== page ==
• Consider how you might know the output of such functions, but not an input. Think from the position of different stakeholders: is the equation used differently by an experimentalist collecting data versus by someone making predictions through simulation? How about a company or government reasoning about people versus the people their decisions may impact?

• Formulate the map from known to desired data as a rootfinding problem and try one or more methods (Newton, bisection, etc., or use a rootfinding library).

• Plot the inverse function (output versus input) from the standpoint of one or more stakeholder. Are there interesting inflection points? Are the methods reliable?

• If there are a hierarchy of models for the application you’re interested in, consider using a simpler model to provide an initial guess to a more complicated model.

# Equation of state example¶

Consider an equation of state for a real gas, which might provide pressure $$p(T, \rho)$$ as a function of temperature $$T$$ and density $$\rho = 1/v$$.

• An experimentalist can measure temperature and pressure, and will need to solve for density (which is difficult to measure directly).

• A simulation might know (at each cell or mesh point, at each time step) the density and internal energy, and need to compute pressure (and maybe temperature).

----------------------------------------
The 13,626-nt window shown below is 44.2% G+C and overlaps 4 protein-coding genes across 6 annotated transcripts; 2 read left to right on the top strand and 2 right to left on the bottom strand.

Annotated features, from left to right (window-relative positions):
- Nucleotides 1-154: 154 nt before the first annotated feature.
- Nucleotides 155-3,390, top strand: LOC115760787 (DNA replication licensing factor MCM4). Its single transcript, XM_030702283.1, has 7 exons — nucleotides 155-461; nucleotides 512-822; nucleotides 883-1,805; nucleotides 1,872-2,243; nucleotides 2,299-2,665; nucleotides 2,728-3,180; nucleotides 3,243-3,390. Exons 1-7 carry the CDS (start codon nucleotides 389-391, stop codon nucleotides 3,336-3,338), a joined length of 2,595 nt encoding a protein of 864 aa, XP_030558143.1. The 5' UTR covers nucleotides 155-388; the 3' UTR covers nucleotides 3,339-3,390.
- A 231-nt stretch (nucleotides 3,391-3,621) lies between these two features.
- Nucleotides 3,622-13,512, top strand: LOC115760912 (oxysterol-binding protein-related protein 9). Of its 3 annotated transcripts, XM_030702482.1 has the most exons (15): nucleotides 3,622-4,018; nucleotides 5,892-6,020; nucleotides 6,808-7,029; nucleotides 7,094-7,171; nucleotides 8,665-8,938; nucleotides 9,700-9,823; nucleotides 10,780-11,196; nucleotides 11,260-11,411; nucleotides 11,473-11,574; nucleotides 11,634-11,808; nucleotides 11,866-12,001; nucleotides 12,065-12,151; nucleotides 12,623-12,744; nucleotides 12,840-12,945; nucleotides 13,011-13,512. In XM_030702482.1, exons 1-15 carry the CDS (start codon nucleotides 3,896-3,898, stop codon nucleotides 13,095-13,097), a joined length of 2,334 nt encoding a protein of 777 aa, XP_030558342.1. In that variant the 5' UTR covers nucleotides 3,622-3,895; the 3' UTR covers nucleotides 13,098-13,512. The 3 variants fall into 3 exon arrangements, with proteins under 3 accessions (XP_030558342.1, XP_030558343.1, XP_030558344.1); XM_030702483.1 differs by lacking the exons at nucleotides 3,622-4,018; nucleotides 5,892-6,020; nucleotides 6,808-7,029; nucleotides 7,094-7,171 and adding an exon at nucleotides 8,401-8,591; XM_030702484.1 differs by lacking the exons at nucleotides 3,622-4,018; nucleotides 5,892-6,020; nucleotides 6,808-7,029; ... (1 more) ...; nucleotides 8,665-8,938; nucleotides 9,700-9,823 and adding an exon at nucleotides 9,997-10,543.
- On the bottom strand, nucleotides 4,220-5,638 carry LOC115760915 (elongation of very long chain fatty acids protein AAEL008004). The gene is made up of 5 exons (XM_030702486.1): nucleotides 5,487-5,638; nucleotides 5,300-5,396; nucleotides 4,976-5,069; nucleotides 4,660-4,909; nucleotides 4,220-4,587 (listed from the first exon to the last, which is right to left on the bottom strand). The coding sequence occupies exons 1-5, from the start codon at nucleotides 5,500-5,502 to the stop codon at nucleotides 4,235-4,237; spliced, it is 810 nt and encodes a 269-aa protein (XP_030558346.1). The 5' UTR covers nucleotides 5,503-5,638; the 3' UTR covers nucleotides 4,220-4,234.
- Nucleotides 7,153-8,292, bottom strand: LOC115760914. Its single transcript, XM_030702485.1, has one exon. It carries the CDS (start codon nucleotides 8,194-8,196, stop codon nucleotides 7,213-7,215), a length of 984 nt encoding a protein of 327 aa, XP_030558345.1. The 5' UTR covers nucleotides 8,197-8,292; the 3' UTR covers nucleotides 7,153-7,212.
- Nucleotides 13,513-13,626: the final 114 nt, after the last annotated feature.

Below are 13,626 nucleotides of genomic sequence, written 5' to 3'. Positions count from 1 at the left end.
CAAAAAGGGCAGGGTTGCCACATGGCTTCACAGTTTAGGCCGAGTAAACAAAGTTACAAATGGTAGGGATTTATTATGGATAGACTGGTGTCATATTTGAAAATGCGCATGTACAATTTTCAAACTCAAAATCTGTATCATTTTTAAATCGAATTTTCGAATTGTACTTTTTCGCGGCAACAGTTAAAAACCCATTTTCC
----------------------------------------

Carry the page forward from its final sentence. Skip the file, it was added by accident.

• An analyst might have access to simulation output and wish to compute entropy (a thermodynamic property whose change reflects irreversible processes, and can be used to assess accuracy/stability of a simulation or efficiency of a machine).

The above highlights how many equations are incomplete, failing to model how related quantities (internal energy and entropy in this case) depend on the other quantities. Standardization bodies (such as NIST, here in Boulder) and practitioners often prefer models that intrinsically provide a complete set of consistent relations. An elegent methodology for equations of state for gasses and fluids is by way of the Helmholtz free energy, which is not observable, but whose partial derivatives define a complete set of thermodynamic properties. The CoolProp software has highly accurate models for many gasses, and practitioners often build less expensive models for narrower ranges of theromdynamic conditions.

# Roots with multiplicity¶

There are multiple ways to represent (monic) polynomials

(6)\begin{align} f(x) &= (x - a_1) (x - a_2) & g(x) &= x^2 \underbrace{- (a_1 + a_2)}_{b_1} x + \underbrace{a_1 a_2}_{b_2} \end{align}
poly_eval_prod(x, a) = prod(x .- a)
function poly_eval_sum(x, b)
sum = 1
for c in b
# This is known as Horner's rule
sum = x * sum + c
end
sum
end

eps = 1e-10
a = [1e5, 1e5*(1)] # tiny perturbation to root
b = [-(a[1] + a[2])*(1), # tiny perturbation to monomial coefficent
a[1]*a[2]]
f(x) = poly_eval_prod(x, a)
g(x) = poly_eval_sum(x, b)

g (generic function with 1 method)

plot([f, g], xlims=(a[1]-2, a[2]+2), ylims=(-3, 3))
plot!(zero, color=:black, label=:none)

• Perturbing the coefficient in the tenth digit made the difference between one root and two.

• The distance between the roots was big when $$b_1$$ was perturbed.

# How did the roots move?¶